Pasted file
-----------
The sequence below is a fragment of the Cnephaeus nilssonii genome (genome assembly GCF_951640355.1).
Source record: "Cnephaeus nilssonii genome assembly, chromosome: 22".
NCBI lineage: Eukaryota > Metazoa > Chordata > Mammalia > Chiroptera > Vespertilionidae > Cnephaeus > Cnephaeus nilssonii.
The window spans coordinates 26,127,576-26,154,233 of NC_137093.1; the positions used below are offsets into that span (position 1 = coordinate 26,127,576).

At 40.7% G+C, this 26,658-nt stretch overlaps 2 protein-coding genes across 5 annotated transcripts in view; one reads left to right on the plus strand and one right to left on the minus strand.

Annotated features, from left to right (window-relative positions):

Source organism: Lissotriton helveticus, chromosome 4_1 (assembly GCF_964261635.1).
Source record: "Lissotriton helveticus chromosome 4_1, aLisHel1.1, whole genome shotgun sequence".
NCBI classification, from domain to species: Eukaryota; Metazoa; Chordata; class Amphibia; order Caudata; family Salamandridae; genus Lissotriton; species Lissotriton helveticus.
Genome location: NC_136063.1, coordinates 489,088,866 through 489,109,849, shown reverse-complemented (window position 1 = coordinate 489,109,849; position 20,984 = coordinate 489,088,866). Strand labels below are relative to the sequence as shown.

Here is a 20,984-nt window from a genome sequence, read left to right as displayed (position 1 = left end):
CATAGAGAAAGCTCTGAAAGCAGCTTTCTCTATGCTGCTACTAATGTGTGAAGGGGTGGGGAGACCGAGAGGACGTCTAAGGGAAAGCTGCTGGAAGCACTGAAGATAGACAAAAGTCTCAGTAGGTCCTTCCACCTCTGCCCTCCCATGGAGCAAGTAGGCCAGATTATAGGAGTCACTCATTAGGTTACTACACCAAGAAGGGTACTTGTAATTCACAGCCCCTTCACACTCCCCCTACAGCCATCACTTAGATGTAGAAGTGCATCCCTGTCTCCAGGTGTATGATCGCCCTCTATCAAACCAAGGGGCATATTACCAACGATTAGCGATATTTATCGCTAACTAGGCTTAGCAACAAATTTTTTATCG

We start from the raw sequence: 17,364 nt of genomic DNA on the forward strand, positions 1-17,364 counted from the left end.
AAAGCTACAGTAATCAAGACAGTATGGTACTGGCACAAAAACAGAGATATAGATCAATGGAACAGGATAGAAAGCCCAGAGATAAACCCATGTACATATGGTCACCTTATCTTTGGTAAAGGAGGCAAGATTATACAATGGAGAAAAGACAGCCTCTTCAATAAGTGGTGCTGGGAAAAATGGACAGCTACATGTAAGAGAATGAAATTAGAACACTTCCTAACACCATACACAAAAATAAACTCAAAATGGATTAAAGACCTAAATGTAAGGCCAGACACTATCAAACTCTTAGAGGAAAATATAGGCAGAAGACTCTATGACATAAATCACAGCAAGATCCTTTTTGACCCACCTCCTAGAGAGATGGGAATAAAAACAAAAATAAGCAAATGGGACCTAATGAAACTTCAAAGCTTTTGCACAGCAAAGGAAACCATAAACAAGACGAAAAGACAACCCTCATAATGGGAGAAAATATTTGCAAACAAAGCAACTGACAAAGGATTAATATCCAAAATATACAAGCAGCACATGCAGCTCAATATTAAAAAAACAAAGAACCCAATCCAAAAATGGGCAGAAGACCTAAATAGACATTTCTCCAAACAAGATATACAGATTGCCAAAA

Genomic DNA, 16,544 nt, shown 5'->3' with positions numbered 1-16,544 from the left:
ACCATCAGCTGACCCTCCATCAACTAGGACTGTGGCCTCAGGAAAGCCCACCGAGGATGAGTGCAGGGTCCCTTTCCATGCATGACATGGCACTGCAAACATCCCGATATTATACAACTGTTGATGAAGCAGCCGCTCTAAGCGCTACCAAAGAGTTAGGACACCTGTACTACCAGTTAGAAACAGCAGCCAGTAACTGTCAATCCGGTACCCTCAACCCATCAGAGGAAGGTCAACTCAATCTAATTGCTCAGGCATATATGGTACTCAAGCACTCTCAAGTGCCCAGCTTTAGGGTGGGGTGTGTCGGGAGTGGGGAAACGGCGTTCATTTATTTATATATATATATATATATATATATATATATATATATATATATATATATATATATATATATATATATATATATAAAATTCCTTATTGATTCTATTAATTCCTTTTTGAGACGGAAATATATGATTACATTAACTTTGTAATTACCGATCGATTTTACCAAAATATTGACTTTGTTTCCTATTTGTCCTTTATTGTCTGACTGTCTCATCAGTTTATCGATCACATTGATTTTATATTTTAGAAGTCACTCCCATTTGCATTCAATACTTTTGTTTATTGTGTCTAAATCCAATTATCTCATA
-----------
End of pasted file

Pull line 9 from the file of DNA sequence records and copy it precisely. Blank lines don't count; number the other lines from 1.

NCBI classification, from domain to species: Eukaryota; Metazoa; Chordata; class Amphibia; order Caudata; family Salamandridae; genus Lissotriton; species Lissotriton helveticus.